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How to Prevent Leash Pulling With Your Dog

As a "veteran" owner of several Malamutes spanning 10+ years, I can attest to the wonderful experience of raising these amazing animals.

Even the biggest dogs can be taught to not pull when on leash.

Even the biggest dogs can be taught to not pull when on leash.

Why Dogs Pull on Leashes

For most dogs, no matter what breed, being on a leash means being restricted. If we think about it rationally, dogs who are allowed to run around our backyard and our homes, when suddenly faced with the restriction of having to walk calmly beside us, might find that a little restricting.

Looking at it from their perspective can give us a better understanding of why they do it. It doesn't make it any less frustrating though as, depending upon the size of the dog, it can be downright aggravating to have someone trying to pull you down the street.

Case in point, this author has a "smaller" malamute (only 75 pounds) who literally could probably pull a wagon with people on it if you let her.

This behavior did not start until she hit the 1-1/2 year mark and suddenly she became adept at yanking adults right off their feet who weren't paying attention.

While Gabby's behaviors are probably at the extreme for pulling on a leash, even people with small dogs sometimes have a horrible time walking their dogs because of their incessant pulling.

No matter what size your dog is, there are techniques that can be used to prevent leash pulling.

The key is finding which technique works best for you and which technique works best for your dog. Each situation is different and things like breed, age of the dog, temperament of the dog, etc., have to be factored in as well.

Pulling on Leash Can Be Dangerous

While most people seem to accept leash pulling as an annoyance factor, this author can also attest to the fact that it can be a dangerous behavior. My husband, who is not a weak man by any means, was completely thrown off balance by our malamute Griffin (who weighs about 90 pounds) and ended up falling down on the ground and almost hitting his head on a very huge rock. This illustrates the fact that a dog pulling to get "at" something (as in this case) can be a serious risk to the dog owner.

Pulling dogs are also hard on your back, your neck, and your arms. As the story above shows, it can also be very dangerous if you happen to be pulled down to the ground where you can be road rash or you can break a hip or a wrist clanking onto the pavement.

It can also turn into a nasty situation should your dog be pulling because he or she wants to go after a cat, a squirrel, or another dog or even worse, a person. If you cannot control your dog when he or she is on a leash, you have a gigantic problem that needs fixing.

We know that dogs like to pull and that they feel restricted on leash, so what's the solution to getting your dog to stop pulling while on leash?

Stop-and-Go Technique for Walking Your Dog

When you have a problem arise such as I did with Gabby or Griffin, I tried several different methods. See below for more suggestions on collars. After trying the collars, however, it did give me pause that I was not really curing the problem—just finding a way around it.

I did a lot of research and this technique really does work. However, it takes a lot of time and even more patience to perfect it. I will honestly say that we are still working with Gabby on this problem behavior and while she is better, she is not "cured" when we do not employ one of the collars.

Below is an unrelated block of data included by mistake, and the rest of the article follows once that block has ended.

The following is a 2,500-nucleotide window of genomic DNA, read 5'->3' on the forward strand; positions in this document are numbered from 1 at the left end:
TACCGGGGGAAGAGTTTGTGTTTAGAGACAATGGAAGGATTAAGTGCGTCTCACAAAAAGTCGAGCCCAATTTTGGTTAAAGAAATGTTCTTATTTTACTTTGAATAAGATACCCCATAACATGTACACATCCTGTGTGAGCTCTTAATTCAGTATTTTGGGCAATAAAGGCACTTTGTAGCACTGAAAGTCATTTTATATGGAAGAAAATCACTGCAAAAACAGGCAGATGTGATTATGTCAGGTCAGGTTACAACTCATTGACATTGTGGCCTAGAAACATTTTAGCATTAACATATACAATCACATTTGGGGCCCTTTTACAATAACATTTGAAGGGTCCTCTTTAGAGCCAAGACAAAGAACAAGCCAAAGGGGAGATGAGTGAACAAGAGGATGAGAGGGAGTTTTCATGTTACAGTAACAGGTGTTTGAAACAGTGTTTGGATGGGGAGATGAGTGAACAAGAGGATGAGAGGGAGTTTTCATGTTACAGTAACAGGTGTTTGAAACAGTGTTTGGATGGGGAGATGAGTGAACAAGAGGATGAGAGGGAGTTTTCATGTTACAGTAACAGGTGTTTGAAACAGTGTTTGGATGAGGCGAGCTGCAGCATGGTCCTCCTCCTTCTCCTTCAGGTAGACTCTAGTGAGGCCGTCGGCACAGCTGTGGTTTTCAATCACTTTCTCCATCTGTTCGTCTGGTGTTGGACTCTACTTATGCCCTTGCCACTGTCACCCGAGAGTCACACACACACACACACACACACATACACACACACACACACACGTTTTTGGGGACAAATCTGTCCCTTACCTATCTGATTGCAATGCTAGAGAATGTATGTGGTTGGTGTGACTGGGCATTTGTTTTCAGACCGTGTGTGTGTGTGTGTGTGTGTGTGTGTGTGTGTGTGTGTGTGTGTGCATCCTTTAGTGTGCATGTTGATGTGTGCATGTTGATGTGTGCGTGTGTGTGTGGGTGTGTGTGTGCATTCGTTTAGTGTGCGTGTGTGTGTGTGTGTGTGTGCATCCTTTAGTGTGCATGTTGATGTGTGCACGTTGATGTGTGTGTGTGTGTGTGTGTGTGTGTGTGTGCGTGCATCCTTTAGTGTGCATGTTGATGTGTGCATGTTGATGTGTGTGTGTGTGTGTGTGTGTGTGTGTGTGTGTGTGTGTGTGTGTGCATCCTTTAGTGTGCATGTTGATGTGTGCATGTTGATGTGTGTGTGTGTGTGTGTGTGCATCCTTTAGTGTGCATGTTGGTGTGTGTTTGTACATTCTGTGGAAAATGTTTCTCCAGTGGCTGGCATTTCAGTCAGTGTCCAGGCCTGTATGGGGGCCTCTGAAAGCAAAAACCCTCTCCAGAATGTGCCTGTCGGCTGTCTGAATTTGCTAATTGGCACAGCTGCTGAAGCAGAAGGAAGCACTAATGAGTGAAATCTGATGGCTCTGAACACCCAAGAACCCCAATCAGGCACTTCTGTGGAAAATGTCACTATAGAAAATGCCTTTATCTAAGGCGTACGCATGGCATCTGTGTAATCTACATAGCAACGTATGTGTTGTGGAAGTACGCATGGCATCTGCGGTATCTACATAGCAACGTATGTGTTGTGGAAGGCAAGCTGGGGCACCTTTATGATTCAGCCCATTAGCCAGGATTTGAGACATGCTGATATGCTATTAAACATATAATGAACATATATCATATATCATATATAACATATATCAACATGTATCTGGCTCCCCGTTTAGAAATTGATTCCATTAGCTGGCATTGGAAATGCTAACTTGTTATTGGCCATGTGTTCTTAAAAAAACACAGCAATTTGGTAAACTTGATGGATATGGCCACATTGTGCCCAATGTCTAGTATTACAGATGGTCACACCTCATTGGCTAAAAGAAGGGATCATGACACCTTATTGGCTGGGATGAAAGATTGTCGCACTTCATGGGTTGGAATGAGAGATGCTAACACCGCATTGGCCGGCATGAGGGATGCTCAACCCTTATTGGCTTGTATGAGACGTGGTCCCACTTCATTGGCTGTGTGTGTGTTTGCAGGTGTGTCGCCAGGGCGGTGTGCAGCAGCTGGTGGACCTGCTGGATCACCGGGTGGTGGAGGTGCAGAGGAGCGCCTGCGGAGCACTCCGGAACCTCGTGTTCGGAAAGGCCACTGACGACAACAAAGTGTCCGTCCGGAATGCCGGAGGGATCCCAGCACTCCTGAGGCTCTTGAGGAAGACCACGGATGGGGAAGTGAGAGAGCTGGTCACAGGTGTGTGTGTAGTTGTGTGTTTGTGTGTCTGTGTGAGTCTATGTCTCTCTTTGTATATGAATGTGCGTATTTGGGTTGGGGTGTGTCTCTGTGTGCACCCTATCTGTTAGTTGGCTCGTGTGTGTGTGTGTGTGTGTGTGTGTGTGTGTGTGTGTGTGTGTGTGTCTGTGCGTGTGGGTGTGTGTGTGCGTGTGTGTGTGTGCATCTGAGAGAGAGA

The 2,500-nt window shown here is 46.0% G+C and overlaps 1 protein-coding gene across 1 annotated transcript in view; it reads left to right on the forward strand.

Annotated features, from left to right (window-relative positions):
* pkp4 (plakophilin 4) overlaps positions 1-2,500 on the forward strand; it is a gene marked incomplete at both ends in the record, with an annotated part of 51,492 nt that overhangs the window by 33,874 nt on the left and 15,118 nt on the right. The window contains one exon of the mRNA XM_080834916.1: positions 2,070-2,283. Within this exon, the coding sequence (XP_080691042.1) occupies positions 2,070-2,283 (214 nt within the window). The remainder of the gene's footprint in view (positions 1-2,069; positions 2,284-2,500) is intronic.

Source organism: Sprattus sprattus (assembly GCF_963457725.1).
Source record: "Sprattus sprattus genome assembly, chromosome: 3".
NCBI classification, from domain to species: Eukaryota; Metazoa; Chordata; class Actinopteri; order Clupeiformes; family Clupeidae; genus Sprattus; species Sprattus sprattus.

You will need:

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  • Dog
  • Collar and leash (regular)
  • Kibble and/or a few mini dog treats
  • Patience

How to Train a Dog to Stop Pulling on Its Leash

  1. Go to a somewhat non-busy place where there are no distractions with your dog on a regular (not retractable) sturdy leash.
  2. Start off normally with the dog on your left side or side you want to walk her on.
  3. Stop the moment the leash becomes taut and the dog is pulling—do not move, as in at all. Merely stand still as a statue.
  4. If and when the dog comes back to you, go crazy with praise and offer a treat.
  5. Do it all over again until you can't stand it anymore—repeat several times per day.

I have done this technique with Gabby and I kid you not that I had to stand stock-still for 10 minutes the first time before she would return to me to figure out what was up. The second time it was 5 minutes and so on. She is very clever (as are most malamutes) and she has figured out this game unfortunately and most of the time decides not to remember what she learned in real-life situations on leash. So we employ both this technique and the collar.

Gentle Leaders work for some dogs to keep them from pulling.

Gentle Leaders work for some dogs to keep them from pulling.

Zigzag Technique for Walking Your Dog

This is another technique I have used with Gabby though I confess it is not my favorite simply because I tend to go around in circles and eventually get a little dizzy. Not to mention it is rather embarrassing as I have had people ask me what in the heck I'm doing, to which I respond innocently, "I'm walking my dog, of course!"

What You Need:

  • Dog
  • Leash and collar (not retractable)
  • Patience and then some—don't be in any hurry to get somewhere
  • Kibble or small treats

Technique for Walking Your Dog:

  • Start off as if you are going to walk a straight line from point A to point B.
  • At the very first tug on the leash, and if it goes taut, immediately stop.
  • Cut in a different direction while giving a sharp tug on the leash and say, "Let's go THIS way."
  • Keep doing this until you feel that the dog is coming with you—treating occasionally as you go and praising for him or her staying by your side.